I culled one of the fat quarters straight after the pre-wash. It developed some red watermarks that make me think the colours weren’t stable. Between that and the really poor print quality on one of the other fabrics I was really glad I hadn’t paid full price. If I had, I would probably have marched right back to Spotlight and requested a refund by now.
The plan is to make a cot quilt. I’m going to use friendship stars and call the design Starry Night.
This will be designated an improvisational quilt. Here’s why:
- I won’t be following a pattern.
- If I run out of one fabric, I’ll pick another.
- I have some sparkly thread that tones in wonderfully with the batik at the bottom of the pile in the photo.The sparkly thread will feature in the quilt, somehow.
Finally (and this is unrelated to being improvisational), it won’t be professionally quilted. I’m still suffering sticker shock after getting long-arming quote for the bento boxes. Without disclosong the full amount, let’s just say it was more than $100. Ouch!
I’m not very good at estimation. Once again, I completely under-estimated the amount of time it would take me to make this cot quilt. Unpicking never helps get the project done and there was plenty of unpicking with this one too.
I used my brand new walking foot to echo quilt the pyramids and I’m pleased to report it worked well. In fact, it worked so well that I’m going to rip out all the machine stitching on the modified Dolly Madison Star quilt and machine quilt it in the ditch all over again. I can hardly wait. No, really.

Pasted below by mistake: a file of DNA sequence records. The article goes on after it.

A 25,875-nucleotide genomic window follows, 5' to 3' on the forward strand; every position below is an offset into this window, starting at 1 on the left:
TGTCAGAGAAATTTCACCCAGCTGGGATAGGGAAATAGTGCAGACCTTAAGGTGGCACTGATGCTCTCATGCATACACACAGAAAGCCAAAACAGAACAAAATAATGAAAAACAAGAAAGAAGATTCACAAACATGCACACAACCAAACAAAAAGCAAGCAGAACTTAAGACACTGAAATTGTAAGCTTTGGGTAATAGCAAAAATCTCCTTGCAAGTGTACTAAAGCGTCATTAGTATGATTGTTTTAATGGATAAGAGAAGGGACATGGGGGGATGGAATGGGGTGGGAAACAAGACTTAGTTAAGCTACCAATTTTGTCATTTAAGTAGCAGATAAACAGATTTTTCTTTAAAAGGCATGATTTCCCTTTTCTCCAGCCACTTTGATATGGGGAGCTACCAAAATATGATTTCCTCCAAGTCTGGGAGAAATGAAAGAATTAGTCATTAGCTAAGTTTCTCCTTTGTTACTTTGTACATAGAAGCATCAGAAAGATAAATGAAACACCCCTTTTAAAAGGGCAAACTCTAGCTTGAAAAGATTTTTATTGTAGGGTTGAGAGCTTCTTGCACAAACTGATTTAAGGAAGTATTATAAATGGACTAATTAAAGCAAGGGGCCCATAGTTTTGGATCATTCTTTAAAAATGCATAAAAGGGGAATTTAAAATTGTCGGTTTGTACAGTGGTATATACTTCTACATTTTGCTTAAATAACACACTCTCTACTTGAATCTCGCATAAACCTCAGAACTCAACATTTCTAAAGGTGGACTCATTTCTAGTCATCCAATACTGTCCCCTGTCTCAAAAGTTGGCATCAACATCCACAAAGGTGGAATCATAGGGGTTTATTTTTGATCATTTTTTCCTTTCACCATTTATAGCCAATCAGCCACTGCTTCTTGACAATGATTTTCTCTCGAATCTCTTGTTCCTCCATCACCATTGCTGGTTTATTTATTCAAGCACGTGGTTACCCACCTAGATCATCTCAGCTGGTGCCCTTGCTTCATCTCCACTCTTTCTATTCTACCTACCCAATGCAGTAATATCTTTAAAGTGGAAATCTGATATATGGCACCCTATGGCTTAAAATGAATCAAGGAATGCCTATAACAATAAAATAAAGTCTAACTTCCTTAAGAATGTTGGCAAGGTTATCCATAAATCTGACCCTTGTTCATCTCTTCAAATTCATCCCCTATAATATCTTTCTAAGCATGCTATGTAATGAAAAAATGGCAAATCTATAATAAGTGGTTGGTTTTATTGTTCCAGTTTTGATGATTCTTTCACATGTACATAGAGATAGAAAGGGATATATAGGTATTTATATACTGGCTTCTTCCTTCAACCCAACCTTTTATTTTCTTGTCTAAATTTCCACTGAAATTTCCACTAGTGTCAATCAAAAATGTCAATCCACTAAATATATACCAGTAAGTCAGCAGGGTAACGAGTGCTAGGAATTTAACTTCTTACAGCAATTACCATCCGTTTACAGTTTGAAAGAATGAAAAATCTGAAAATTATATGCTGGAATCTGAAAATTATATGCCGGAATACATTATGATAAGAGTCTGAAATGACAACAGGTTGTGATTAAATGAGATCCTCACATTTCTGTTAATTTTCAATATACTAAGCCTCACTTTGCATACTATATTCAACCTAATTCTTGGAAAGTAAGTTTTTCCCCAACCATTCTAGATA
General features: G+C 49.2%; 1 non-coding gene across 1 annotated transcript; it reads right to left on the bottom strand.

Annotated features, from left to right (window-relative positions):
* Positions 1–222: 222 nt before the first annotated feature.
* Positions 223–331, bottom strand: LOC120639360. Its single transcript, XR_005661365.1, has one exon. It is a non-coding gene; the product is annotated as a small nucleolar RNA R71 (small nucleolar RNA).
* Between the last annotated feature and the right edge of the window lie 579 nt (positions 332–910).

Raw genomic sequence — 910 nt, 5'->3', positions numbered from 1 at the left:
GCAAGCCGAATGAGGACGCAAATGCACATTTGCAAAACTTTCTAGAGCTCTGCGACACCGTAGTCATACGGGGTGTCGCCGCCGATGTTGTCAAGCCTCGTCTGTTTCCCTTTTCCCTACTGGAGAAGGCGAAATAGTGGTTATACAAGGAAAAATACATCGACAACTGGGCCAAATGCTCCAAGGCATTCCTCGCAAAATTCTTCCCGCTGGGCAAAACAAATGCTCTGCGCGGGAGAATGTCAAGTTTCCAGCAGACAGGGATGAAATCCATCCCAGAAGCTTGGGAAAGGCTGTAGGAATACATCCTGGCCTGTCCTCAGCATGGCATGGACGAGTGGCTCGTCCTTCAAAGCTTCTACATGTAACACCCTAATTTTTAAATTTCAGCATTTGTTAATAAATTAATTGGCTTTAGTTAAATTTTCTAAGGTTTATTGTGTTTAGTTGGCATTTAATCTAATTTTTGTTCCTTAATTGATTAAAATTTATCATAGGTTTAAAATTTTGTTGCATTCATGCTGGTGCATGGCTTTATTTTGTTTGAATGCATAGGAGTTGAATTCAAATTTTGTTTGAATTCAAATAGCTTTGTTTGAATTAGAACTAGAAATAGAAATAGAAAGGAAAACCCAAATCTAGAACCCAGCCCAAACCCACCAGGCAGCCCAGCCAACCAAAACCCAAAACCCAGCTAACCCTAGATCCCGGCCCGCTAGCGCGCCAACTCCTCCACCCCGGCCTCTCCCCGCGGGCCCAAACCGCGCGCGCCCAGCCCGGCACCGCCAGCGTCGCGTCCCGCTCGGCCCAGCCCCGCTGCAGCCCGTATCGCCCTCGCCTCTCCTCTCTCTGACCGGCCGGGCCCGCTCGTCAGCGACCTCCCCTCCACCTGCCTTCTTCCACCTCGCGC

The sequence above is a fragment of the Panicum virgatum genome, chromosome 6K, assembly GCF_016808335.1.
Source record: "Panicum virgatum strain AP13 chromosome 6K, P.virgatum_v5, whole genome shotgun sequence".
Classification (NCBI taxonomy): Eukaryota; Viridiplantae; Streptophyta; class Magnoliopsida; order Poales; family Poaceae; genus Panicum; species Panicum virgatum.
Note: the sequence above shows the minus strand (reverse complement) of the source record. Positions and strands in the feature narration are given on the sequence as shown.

Even though this quilt measures roughly 34 by 45 inches finished, it was tricky to work the bulk of the quilt through the throat of my sewing machine. There was also an unexpected problem along the way – the quilt top touched against the part of the machine that holds the needle and goes up and down (which I’m sure has a name) and a speck of sewing machine oil was transferred to the top. I treated it with laundry soap, but this one will definitely need a wash before it goes anywhere.
The echo quilting was more of a pain than I expected it to be. The quilting wasn’t done in long straight lines, or even continuous curves, so I found myself starting and stopping frequently and then needing to travel to my next pyramid.
Soft and Cuddly: Note the Pyramids
For a positive learning from this project, the hand basting didn’t take that long and I’d do it again for the stability it gave the quilt sandwich. The presence of pins would have made it just that little bit more difficult to position the quilt at the right starting point. As it was, I had to hold the presser foot lever up by hand to give sufficient clearance while positioning the quilt top to start quilting.
Time and time again, I would start sewing without remembering to put the presser foot lever down again and the stitching would go all over the place. There’s a saying about idiots being the ones who repeat the same error over and over. By that standard this quilt provided ample evidence of my idiocy.
Now that this quilt is ready to gift, I think I’ll move back to my house blocks. Once they’re cut, they come together quite quickly. I’m working to a vision of a 9 by 9 house quilt with blue sashing.